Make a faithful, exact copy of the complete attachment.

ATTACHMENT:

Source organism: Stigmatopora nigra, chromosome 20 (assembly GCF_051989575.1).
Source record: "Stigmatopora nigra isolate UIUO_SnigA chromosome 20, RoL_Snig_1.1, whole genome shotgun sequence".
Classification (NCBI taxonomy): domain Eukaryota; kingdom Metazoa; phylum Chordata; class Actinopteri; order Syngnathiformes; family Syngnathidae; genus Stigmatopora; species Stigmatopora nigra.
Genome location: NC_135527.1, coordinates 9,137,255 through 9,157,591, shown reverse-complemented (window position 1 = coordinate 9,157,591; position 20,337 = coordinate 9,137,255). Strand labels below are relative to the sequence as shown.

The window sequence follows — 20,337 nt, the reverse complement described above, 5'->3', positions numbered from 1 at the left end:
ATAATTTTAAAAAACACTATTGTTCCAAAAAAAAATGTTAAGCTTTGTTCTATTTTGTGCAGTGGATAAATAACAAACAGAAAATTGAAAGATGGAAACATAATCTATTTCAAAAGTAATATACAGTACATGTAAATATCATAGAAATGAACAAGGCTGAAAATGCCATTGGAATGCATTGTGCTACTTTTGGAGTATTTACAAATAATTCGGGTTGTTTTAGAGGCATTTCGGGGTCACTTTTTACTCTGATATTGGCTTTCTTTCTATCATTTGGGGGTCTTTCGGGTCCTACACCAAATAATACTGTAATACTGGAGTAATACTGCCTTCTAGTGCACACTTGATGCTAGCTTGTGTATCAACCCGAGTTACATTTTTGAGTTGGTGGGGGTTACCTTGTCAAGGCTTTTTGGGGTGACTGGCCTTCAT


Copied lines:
Source organism: Stigmatopora nigra, chromosome 20 (assembly GCF_051989575.1).
Source record: "Stigmatopora nigra isolate UIUO_SnigA chromosome 20, RoL_Snig_1.1, whole genome shotgun sequence".
Classification (NCBI taxonomy): domain Eukaryota; kingdom Metazoa; phylum Chordata; class Actinopteri; order Syngnathiformes; family Syngnathidae; genus Stigmatopora; species Stigmatopora nigra.
Genome location: NC_135527.1, coordinates 9,137,255 through 9,157,591, shown reverse-complemented (window position 1 = coordinate 9,157,591; position 20,337 = coordinate 9,137,255). Strand labels below are relative to the sequence as shown.

The window sequence follows — 20,337 nt, the reverse complement described above, 5'->3', positions numbered from 1 at the left end:
ATAATTTTAAAAAACACTATTGTTCCAAAAAAAAATGTTAAGCTTTGTTCTATTTTGTGCAGTGGATAAATAACAAACAGAAAATTGAAAGATGGAAACATAATCTATTTCAAAAGTAATATACAGTACATGTAAATATCATAGAAATGAACAAGGCTGAAAATGCCATTGGAATGCATTGTGCTACTTTTGGAGTATTTACAAATAATTCGGGTTGTTTTAGAGGCATTTCGGGGTCACTTTTTACTCTGATATTGGCTTTCTTTCTATCATTTGGGGGTCTTTCGGGTCCTACACCAAATAATACTGTAATACTGGAGTAATACTGCCTTCTAGTGCACACTTGATGCTAGCTTGTGTATCAACCCGAGTTACATTTTTGAGTTGGTGGGGGTTACCTTGTCAAGGCTTTTTGGGGTGACTGGCCTTCAT